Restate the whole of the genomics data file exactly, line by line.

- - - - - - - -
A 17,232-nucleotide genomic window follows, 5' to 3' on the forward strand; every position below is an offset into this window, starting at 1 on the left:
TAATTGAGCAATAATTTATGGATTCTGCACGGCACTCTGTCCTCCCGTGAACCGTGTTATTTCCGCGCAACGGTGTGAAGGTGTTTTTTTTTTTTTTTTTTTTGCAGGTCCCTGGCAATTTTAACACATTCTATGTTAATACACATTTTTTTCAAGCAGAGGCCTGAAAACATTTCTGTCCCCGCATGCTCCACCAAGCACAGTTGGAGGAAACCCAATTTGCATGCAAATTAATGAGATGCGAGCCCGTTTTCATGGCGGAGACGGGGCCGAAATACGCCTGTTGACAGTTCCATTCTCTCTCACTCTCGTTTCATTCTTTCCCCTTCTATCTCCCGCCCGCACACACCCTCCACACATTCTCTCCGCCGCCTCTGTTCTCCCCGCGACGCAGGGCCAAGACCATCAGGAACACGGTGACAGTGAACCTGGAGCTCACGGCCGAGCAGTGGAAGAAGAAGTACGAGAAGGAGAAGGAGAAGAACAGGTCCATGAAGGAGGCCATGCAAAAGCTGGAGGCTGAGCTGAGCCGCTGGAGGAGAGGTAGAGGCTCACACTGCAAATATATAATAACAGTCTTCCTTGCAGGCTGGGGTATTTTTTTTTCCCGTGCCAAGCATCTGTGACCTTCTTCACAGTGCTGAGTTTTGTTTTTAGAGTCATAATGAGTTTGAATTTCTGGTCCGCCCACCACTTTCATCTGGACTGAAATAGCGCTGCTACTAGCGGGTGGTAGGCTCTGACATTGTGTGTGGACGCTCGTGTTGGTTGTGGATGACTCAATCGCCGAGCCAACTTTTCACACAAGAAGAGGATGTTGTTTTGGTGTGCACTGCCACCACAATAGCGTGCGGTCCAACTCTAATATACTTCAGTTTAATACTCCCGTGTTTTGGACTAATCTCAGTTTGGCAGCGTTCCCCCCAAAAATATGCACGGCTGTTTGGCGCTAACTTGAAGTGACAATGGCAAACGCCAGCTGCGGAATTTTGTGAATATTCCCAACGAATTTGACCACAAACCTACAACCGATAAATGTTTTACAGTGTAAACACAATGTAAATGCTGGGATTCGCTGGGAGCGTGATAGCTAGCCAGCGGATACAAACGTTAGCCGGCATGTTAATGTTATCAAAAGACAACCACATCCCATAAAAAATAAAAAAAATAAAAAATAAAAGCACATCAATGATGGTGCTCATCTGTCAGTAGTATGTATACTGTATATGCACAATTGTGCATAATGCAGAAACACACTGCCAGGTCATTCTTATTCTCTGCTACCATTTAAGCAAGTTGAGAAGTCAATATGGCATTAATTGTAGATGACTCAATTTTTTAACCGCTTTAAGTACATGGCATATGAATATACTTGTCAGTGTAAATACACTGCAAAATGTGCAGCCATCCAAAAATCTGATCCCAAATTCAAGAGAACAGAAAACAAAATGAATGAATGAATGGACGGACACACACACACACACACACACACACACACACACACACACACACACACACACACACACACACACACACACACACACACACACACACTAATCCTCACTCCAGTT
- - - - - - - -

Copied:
A 17,232-nucleotide genomic window follows, 5' to 3' on the forward strand; every position below is an offset into this window, starting at 1 on the left:
TAATTGAGCAATAATTTATGGATTCTGCACGGCACTCTGTCCTCCCGTGAACCGTGTTATTTCCGCGCAACGGTGTGAAGGTGTTTTTTTTTTTTTTTTTTTTGCAGGTCCCTGGCAATTTTAACACATTCTATGTTAATACACATTTTTTTCAAGCAGAGGCCTGAAAACATTTCTGTCCCCGCATGCTCCACCAAGCACAGTTGGAGGAAACCCAATTTGCATGCAAATTAATGAGATGCGAGCCCGTTTTCATGGCGGAGACGGGGCCGAAATACGCCTGTTGACAGTTCCATTCTCTCTCACTCTCGTTTCATTCTTTCCCCTTCTATCTCCCGCCCGCACACACCCTCCACACATTCTCTCCGCCGCCTCTGTTCTCCCCGCGACGCAGGGCCAAGACCATCAGGAACACGGTGACAGTGAACCTGGAGCTCACGGCCGAGCAGTGGAAGAAGAAGTACGAGAAGGAGAAGGAGAAGAACAGGTCCATGAAGGAGGCCATGCAAAAGCTGGAGGCTGAGCTGAGCCGCTGGAGGAGAGGTAGAGGCTCACACTGCAAATATATAATAACAGTCTTCCTTGCAGGCTGGGGTATTTTTTTTTCCCGTGCCAAGCATCTGTGACCTTCTTCACAGTGCTGAGTTTTGTTTTTAGAGTCATAATGAGTTTGAATTTCTGGTCCGCCCACCACTTTCATCTGGACTGAAATAGCGCTGCTACTAGCGGGTGGTAGGCTCTGACATTGTGTGTGGACGCTCGTGTTGGTTGTGGATGACTCAATCGCCGAGCCAACTTTTCACACAAGAAGAGGATGTTGTTTTGGTGTGCACTGCCACCACAATAGCGTGCGGTCCAACTCTAATATACTTCAGTTTAATACTCCCGTGTTTTGGACTAATCTCAGTTTGGCAGCGTTCCCCCCAAAAATATGCACGGCTGTTTGGCGCTAACTTGAAGTGACAATGGCAAACGCCAGCTGCGGAATTTTGTGAATATTCCCAACGAATTTGACCACAAACCTACAACCGATAAATGTTTTACAGTGTAAACACAATGTAAATGCTGGGATTCGCTGGGAGCGTGATAGCTAGCCAGCGGATACAAACGTTAGCCGGCATGTTAATGTTATCAAAAGACAACCACATCCCATAAAAAATAAAAAAAATAAAAAATAAAAGCACATCAATGATGGTGCTCATCTGTCAGTAGTATGTATACTGTATATGCACAATTGTGCATAATGCAGAAACACACTGCCAGGTCATTCTTATTCTCTGCTACCATTTAAGCAAGTTGAGAAGTCAATATGGCATTAATTGTAGATGACTCAATTTTTTAACCGCTTTAAGTACATGGCATATGAATATACTTGTCAGTGTAAATACACTGCAAAATGTGCAGCCATCCAAAAATCTGATCCCAAATTCAAGAGAACAGAAAACAAAATGAATGAATGAATGGACGGACACACACACACACACACACACACACACACACACACACACACACACACACACACACACACACACACACACACACACACACACACACTAATCCTCACTCCAGTT